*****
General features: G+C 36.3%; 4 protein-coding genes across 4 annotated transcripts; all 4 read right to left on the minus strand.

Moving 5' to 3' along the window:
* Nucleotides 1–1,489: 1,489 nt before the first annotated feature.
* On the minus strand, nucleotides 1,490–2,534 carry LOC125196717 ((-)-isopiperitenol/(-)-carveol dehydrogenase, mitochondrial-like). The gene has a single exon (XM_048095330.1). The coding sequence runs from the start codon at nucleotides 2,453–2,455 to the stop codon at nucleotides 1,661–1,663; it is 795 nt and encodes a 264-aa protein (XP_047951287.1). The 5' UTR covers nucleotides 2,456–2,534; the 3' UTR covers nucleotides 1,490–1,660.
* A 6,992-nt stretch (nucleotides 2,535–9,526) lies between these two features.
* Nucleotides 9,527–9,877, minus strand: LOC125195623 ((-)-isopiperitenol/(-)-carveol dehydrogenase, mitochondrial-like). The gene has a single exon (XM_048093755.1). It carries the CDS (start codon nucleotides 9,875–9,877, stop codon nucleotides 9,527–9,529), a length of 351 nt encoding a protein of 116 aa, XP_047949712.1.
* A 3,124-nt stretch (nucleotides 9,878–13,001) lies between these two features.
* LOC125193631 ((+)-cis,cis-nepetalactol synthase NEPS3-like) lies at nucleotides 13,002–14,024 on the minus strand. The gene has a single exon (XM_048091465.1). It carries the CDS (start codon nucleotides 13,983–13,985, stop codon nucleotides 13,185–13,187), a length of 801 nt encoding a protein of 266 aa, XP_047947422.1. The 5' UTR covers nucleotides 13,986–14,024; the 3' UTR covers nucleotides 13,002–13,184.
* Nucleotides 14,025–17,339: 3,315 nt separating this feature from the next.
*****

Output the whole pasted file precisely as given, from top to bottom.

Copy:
General features: G+C 36.3%; 4 protein-coding genes across 4 annotated transcripts; all 4 read right to left on the minus strand.

Moving 5' to 3' along the window:
* Nucleotides 1–1,489: 1,489 nt before the first annotated feature.
* On the minus strand, nucleotides 1,490–2,534 carry LOC125196717 ((-)-isopiperitenol/(-)-carveol dehydrogenase, mitochondrial-like). The gene has a single exon (XM_048095330.1). The coding sequence runs from the start codon at nucleotides 2,453–2,455 to the stop codon at nucleotides 1,661–1,663; it is 795 nt and encodes a 264-aa protein (XP_047951287.1). The 5' UTR covers nucleotides 2,456–2,534; the 3' UTR covers nucleotides 1,490–1,660.
* A 6,992-nt stretch (nucleotides 2,535–9,526) lies between these two features.
* Nucleotides 9,527–9,877, minus strand: LOC125195623 ((-)-isopiperitenol/(-)-carveol dehydrogenase, mitochondrial-like). The gene has a single exon (XM_048093755.1). It carries the CDS (start codon nucleotides 9,875–9,877, stop codon nucleotides 9,527–9,529), a length of 351 nt encoding a protein of 116 aa, XP_047949712.1.
* A 3,124-nt stretch (nucleotides 9,878–13,001) lies between these two features.
* LOC125193631 ((+)-cis,cis-nepetalactol synthase NEPS3-like) lies at nucleotides 13,002–14,024 on the minus strand. The gene has a single exon (XM_048091465.1). It carries the CDS (start codon nucleotides 13,983–13,985, stop codon nucleotides 13,185–13,187), a length of 801 nt encoding a protein of 266 aa, XP_047947422.1. The 5' UTR covers nucleotides 13,986–14,024; the 3' UTR covers nucleotides 13,002–13,184.
* Nucleotides 14,025–17,339: 3,315 nt separating this feature from the next.